The opinions expressed in this article are the writer’s own and do not reflect the views of Her Campus.
As we are all aware of, women have been prejudiced against for quite some time – creating a clear imbalance of power in society. This is something that manifests itself within the household, in the workplace, and even in the media. To this day, women are still being misrepresented, judged, and stereotyped in the whole entertainment industry in general.
A study in 2018 even found that 35% of movies have at least 10 speaking roles for women, while 82% of movies have at least 10 speaking roles for men. This showcases how little opportunities women are given in film, which is another issue aside from the fact that a lot of actresses feel like they aren’t taken seriously or like they are being controlled by male figures in the film industry.
In addition to women having less opportunities for acting roles, some of the roles that are available are created through an extremely sexist and outdated mindset that usually comes from the male perspective. Have you ever watched a horror movie where the “final girl” is portrayed as innocent and virginal while one of the first girls to get murdered is usually the more promiscuous and sexual character? This ties in with the Madonna-Whore Dichotomy that I have talked about in a previous article. Male screenwriters tend to place women in stereotypical categories that completely take away from the characters and from the possibility of breaking sexist societal perceptions.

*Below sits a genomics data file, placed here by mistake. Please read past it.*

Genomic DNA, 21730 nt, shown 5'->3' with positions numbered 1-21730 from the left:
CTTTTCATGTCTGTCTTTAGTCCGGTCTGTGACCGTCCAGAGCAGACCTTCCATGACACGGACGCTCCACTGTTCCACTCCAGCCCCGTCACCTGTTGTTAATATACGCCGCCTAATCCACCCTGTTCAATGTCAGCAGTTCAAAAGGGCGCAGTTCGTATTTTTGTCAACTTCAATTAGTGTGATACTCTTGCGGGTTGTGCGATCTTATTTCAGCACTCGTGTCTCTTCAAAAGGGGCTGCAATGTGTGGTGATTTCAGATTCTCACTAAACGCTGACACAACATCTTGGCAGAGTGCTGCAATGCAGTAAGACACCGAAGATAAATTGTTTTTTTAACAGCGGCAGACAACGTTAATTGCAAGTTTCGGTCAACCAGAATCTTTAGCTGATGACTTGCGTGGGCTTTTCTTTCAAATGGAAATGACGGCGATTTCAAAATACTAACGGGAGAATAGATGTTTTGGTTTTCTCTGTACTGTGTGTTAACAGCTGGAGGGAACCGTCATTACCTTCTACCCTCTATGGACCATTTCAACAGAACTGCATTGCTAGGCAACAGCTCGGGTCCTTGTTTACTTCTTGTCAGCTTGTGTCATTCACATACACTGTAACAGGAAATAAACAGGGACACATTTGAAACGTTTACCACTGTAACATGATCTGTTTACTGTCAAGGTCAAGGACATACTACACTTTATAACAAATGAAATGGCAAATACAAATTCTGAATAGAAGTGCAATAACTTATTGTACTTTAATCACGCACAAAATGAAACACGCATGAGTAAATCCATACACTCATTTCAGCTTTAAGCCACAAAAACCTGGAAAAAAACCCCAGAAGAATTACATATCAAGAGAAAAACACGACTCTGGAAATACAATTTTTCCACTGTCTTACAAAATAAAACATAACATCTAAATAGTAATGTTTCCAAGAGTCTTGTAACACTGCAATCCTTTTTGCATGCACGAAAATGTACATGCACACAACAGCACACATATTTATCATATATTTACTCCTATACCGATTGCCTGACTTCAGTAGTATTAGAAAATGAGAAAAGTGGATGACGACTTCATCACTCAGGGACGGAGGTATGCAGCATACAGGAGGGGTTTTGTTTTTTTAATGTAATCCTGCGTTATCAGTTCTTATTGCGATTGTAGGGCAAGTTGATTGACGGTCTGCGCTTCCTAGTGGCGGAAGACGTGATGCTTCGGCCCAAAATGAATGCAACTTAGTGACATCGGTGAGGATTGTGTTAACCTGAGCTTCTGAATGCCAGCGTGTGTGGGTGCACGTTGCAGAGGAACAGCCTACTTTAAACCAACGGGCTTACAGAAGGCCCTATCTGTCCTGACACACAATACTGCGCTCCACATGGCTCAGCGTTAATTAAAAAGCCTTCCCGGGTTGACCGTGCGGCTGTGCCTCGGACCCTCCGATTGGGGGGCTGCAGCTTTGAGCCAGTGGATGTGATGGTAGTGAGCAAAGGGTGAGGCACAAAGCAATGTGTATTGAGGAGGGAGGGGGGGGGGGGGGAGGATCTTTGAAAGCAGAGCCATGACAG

This issue is also seen on social media and celebrity news. For example, for the longest time, there was clear judgment against Taylor Swift for “having too many exes” and “writing all her songs about them,” which is something most artists experience and take inspiration from in their songwriting. However, because she is a woman, the expectations are completely different, which she explicitly touches upon in her song “The Man.” Even on social media, the expectations for women are completely different; they are expected to look a certain enhanced way that misrepresents most women and also creates a lack of representation for women of certain races, ethnicities, cultures, etc. that stray from the typical norm.